It’s a question every business transformation offers (or presses upon) every leader: How can we help our employees buy into the plan—and then thrive?
Whether the transformation is inspired by strength or compelled by vulnerability, the core answer is the same for every employee: she wants to believe in the organization’s purpose, belong to a team of people helping one another soar, and trust that she matters to the organization in two ways: she makes a difference and she feels valued.
In my experience, communications plays a major role in creating an environment of “believe, belong and matter”—and then magnifying its productive power. From 2006 to 2011 I led Employee Communications at Intel, and my team and I used the framework of “believe, belong and matter” to drive our programs and messaging. I can’t prove it, but my bosses, teammates and I would say it was effective.
So, how do you create a “believe, belong, matter” environment in your organization? What do you actually do?
Whether you’re a leader, a manager, or a communications professional, the most important action is to begin thinking in terms of believe, belong and matter.
When we regularly ask ourselves, “How can I help our employees believe, belong and matter?” our answers give us all kinds of guidance about decisions, actions, messages and tone. This framework can inform not only communications planning but training and development, policy formation and business decisions as well. It can be applied as part of any other discipline, theory, model or mindset.
For example, if the company is about to enter a new market segment to pursue more growth, create a new product line, or purchase another company, the leaders and communicators should ask themselves:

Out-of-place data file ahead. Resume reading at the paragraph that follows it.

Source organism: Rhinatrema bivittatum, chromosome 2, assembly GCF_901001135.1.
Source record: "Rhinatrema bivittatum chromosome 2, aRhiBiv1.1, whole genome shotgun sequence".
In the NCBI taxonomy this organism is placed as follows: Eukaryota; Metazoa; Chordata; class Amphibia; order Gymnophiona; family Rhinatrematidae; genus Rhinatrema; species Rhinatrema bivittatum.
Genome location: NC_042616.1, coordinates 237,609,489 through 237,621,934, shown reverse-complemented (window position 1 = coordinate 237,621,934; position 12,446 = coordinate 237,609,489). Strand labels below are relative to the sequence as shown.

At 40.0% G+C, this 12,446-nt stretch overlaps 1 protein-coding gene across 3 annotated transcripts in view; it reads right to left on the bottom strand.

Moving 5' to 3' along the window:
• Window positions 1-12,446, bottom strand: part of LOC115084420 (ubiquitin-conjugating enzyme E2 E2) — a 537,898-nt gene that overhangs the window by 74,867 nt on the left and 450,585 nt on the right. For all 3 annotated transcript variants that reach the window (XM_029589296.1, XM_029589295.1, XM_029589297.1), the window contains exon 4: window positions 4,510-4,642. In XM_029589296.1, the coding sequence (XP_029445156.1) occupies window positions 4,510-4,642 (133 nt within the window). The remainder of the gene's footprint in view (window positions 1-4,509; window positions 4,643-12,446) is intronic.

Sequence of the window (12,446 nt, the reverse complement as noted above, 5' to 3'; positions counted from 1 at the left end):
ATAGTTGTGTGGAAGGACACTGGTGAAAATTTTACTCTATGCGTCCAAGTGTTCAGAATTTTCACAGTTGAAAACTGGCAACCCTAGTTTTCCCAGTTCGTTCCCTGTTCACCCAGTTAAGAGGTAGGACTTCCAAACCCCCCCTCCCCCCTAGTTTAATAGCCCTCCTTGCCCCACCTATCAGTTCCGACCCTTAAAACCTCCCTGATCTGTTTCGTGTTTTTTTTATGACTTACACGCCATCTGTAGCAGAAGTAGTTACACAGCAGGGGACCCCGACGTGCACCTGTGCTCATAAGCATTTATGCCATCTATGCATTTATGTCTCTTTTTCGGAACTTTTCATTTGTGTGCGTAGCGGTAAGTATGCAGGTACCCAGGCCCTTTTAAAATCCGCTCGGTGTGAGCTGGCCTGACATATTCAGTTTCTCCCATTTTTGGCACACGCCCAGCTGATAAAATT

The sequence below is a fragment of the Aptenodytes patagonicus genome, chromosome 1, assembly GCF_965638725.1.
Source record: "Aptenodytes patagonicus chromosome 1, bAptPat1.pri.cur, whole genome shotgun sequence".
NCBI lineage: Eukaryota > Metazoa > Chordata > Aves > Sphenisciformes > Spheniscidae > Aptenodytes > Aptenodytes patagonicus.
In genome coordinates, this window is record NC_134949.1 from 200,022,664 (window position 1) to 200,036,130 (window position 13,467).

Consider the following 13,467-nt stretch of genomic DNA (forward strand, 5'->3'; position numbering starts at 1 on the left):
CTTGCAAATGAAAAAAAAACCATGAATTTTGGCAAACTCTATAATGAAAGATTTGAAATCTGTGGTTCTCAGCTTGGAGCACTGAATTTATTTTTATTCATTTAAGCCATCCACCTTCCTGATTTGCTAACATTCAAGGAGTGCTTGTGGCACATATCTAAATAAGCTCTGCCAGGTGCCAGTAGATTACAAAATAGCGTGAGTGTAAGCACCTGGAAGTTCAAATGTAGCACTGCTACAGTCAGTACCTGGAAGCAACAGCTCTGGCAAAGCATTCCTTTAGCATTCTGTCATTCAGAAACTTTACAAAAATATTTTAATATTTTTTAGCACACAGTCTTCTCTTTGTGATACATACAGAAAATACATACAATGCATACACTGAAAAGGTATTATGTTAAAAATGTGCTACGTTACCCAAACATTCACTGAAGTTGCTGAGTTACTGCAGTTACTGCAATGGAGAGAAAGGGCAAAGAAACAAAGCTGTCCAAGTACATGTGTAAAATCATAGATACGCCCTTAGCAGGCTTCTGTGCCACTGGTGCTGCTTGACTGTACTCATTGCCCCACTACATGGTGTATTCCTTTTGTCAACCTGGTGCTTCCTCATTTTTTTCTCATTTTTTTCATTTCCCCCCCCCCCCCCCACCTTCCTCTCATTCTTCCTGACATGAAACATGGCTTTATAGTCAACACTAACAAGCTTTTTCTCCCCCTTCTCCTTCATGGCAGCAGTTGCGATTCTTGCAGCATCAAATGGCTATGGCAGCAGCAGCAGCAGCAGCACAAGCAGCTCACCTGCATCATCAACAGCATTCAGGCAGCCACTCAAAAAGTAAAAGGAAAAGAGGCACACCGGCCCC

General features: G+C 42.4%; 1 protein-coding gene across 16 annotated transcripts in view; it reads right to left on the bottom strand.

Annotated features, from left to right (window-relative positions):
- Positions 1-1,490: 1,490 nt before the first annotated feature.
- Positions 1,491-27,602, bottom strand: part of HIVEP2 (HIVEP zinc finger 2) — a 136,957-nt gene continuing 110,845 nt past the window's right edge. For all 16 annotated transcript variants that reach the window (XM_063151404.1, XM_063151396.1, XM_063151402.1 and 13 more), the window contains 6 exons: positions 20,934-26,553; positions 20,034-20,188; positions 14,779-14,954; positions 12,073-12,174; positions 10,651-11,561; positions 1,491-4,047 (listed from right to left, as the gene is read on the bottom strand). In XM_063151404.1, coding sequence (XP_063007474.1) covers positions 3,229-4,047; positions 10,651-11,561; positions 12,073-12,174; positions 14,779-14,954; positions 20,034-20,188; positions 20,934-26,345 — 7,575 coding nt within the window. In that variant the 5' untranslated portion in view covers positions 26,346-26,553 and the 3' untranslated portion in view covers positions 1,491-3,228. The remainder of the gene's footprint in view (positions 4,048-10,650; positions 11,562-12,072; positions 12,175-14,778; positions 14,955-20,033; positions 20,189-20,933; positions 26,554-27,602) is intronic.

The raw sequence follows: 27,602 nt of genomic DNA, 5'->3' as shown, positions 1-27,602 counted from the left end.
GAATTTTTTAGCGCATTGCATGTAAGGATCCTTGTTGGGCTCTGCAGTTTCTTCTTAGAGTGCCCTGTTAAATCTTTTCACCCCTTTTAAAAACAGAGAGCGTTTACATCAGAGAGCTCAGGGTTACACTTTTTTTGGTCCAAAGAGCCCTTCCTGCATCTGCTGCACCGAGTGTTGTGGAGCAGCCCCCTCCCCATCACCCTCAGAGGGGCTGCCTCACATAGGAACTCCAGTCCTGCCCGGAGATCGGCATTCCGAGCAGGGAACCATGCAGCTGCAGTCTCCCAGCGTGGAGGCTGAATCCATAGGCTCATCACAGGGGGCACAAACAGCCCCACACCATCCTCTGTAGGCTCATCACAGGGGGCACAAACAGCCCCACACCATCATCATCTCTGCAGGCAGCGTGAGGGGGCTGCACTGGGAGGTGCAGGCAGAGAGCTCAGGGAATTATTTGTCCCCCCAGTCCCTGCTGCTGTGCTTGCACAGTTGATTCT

- Will this move be easy or hard for employees to understand in terms of our goals?
- Are we asking employees to do new things, or to apply current skills to new opportunities?
- Will this step make employees instinctively more proud of our company, or initially less proud?
- After the transition, will the organization be even more like it is today, or dramatically different?
- Are leaders and managers prepared to help every single employee understand how her role will help the new approach succeed?
Each answer will affect how your employees—your human colleagues—will believe in the organization’s purpose, feel they belong to a mutually supportive community, sense they matter to the organization’s success and feel valued.
The answers don’t have to be happy ones. Life and work are full of difficult decisions with tough actions that aren’t comforting or comfortable. In fact, bad news and how you handle it can be great opportunities to strengthen trust and confidence. The “believe, belong, matter” framework isn’t about cheerful talk or false paradises. It’s about recognizing that organizational strength and business momentum depend on employees who understand and commit to the company’s goals, trust their leaders and colleagues, feel their contributions make a difference and feel appreciated.
But back to the question: What to actually do?